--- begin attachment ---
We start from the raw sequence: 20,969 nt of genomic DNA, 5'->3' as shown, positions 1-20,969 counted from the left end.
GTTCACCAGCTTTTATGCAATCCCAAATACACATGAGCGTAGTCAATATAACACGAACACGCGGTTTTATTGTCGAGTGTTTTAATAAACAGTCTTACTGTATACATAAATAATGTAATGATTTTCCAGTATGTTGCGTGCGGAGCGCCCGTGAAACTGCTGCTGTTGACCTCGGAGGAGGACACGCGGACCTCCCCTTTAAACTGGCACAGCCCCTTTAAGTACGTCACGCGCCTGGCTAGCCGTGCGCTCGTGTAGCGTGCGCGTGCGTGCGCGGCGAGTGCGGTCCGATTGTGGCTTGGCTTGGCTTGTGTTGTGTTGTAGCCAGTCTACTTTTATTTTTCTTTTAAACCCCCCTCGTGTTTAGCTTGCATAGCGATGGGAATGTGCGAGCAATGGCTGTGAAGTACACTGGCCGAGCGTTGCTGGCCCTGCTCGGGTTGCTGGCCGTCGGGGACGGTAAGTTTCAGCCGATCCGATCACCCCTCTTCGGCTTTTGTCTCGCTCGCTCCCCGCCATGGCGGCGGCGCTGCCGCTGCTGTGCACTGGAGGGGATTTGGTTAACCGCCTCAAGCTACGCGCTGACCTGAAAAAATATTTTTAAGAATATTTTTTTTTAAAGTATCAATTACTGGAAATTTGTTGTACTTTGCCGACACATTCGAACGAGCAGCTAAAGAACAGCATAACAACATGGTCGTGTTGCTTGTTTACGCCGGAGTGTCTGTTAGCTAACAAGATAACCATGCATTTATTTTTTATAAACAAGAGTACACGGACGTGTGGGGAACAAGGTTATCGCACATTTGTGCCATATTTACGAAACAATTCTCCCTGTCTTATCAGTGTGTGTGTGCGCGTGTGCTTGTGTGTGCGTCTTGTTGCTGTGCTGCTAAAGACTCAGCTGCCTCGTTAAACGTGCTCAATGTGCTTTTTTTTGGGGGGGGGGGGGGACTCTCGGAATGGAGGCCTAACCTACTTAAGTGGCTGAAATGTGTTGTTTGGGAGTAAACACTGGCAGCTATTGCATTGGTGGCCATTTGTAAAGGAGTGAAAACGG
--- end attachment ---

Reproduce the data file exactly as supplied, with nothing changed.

We start from the raw sequence: 20,969 nt of genomic DNA, 5'->3' as shown, positions 1-20,969 counted from the left end.
GTTCACCAGCTTTTATGCAATCCCAAATACACATGAGCGTAGTCAATATAACACGAACACGCGGTTTTATTGTCGAGTGTTTTAATAAACAGTCTTACTGTATACATAAATAATGTAATGATTTTCCAGTATGTTGCGTGCGGAGCGCCCGTGAAACTGCTGCTGTTGACCTCGGAGGAGGACACGCGGACCTCCCCTTTAAACTGGCACAGCCCCTTTAAGTACGTCACGCGCCTGGCTAGCCGTGCGCTCGTGTAGCGTGCGCGTGCGTGCGCGGCGAGTGCGGTCCGATTGTGGCTTGGCTTGGCTTGTGTTGTGTTGTAGCCAGTCTACTTTTATTTTTCTTTTAAACCCCCCTCGTGTTTAGCTTGCATAGCGATGGGAATGTGCGAGCAATGGCTGTGAAGTACACTGGCCGAGCGTTGCTGGCCCTGCTCGGGTTGCTGGCCGTCGGGGACGGTAAGTTTCAGCCGATCCGATCACCCCTCTTCGGCTTTTGTCTCGCTCGCTCCCCGCCATGGCGGCGGCGCTGCCGCTGCTGTGCACTGGAGGGGATTTGGTTAACCGCCTCAAGCTACGCGCTGACCTGAAAAAATATTTTTAAGAATATTTTTTTTTAAAGTATCAATTACTGGAAATTTGTTGTACTTTGCCGACACATTCGAACGAGCAGCTAAAGAACAGCATAACAACATGGTCGTGTTGCTTGTTTACGCCGGAGTGTCTGTTAGCTAACAAGATAACCATGCATTTATTTTTTATAAACAAGAGTACACGGACGTGTGGGGAACAAGGTTATCGCACATTTGTGCCATATTTACGAAACAATTCTCCCTGTCTTATCAGTGTGTGTGTGCGCGTGTGCTTGTGTGTGCGTCTTGTTGCTGTGCTGCTAAAGACTCAGCTGCCTCGTTAAACGTGCTCAATGTGCTTTTTTTTGGGGGGGGGGGGGGACTCTCGGAATGGAGGCCTAACCTACTTAAGTGGCTGAAATGTGTTGTTTGGGAGTAAACACTGGCAGCTATTGCATTGGTGGCCATTTGTAAAGGAGTGAAAACGG